Attac on efficient organisation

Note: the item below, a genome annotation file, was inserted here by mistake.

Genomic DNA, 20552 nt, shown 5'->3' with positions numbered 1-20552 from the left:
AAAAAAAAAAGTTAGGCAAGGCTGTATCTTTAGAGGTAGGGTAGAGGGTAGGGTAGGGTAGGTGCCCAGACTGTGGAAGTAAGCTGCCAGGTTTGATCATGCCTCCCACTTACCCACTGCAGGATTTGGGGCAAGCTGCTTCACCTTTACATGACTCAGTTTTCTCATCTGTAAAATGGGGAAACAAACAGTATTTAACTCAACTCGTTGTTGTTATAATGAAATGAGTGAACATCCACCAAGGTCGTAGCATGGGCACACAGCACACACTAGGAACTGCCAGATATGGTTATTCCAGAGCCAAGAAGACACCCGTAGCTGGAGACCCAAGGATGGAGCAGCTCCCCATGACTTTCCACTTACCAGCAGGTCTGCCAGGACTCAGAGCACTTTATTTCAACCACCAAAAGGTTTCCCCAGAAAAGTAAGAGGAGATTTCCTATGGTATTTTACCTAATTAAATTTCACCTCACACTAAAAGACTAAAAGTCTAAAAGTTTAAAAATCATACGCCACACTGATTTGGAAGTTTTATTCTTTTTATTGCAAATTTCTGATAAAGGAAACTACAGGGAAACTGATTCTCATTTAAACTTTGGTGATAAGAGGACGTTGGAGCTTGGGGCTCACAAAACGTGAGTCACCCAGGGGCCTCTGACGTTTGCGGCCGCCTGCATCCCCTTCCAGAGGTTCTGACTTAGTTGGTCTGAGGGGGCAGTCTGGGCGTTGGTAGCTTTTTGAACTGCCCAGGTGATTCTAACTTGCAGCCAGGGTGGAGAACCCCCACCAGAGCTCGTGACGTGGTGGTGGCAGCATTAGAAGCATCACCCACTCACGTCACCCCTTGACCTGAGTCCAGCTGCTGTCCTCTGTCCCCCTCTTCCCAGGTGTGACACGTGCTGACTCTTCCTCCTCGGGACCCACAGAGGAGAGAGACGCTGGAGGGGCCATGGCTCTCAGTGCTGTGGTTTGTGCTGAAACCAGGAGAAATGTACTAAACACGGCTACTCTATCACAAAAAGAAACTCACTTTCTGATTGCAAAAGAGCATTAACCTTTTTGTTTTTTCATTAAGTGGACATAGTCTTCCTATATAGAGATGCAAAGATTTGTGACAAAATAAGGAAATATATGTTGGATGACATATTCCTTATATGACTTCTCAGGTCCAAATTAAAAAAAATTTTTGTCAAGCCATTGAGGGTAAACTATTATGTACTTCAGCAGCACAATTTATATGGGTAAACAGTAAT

A row broke out at the conference on the Saturday afternoon prompted by an announcement by the French committee that there would be no working group on 'enlarging the net'. What seemed to be a minor organisational matter in fact contained in a nutshell the very different approaches to left unity that exist in Europe. Prior to Florence there had been three working groups brought together to organise the event: programme, organisation and 'enlarging the net'. The latter was aimed at encouraging trade unions, NGOs and other new forces to participate in the ESF. However, going beyond this limited remit, the group's work took on a logic of its own and it actively helped to set up the European-wide anti-war network, which took responsibility for coordinating the February 15 demonstrations across the world. You would think that everybody involved in the ESF process would welcome such a very positive development. If we do not unite our forces across Europe, how can we be serious about challenging the European Union, let alone stopping a war? Comrades from Italy, most of them representing Rifondazione Comunista and the trade union federation Sin Cobas, therefore asked for the 'enlarging the net' group to be reactivated with its role widened: not only should comrades in this group bring new forces into the ESF - they should also be delegated to actively help setting up international networks "of the social movements" on various subjects. It became clear very quickly that the dropping of this working group was not an organisational oversight by the French comrades. It is part of an active campaign to keep the ESF purely as an annual talking shop. All French comrades argued in unison against this active approach to building networks. Led by Pierre Khalfa, official representative of Attac France, the comrades stated that there were "some organisations involved in the ESF process that do not want to be part of the social movements". Apparently, those organisations want to come to the ESF and sponsor it, but they do not want to build effective European-wide organisations that could strengthen our forces. Unfortunately, none of the comrades would enlighten the meeting as to who those organisations might be. In an interview with the Weekly Worker Christophe Aguiton revealed that it is apparently "the trade unions" who have called on the French mobilising committee to stop the ESF sponsoring networks or so-called "social movements". The comrade would not tell us which trade unions he means. Interestingly though, all leading comrades in the French mobilisation committee (Christophe, Pierre and Sophie Zafari) are members of the CGT, the trade union federation associated with the French Communist Party. It is obvious that we need an urgent discussion on the future of the ESF and the role of trade unions in it. Should we accept that the union bureaucracy of one particular country dictates the terms of the coming together of the left across Europe? The French won the day. Against the wishes of the clear majority in the hall, they insisted on a compromise. There will be a third working group, but it will only be allowed to discuss how to draw in new forces - it will not be allowed to build effective coordination between these forces. Tina Becker and Anne Mc Shane * Resist pull to right * Anti-war retreat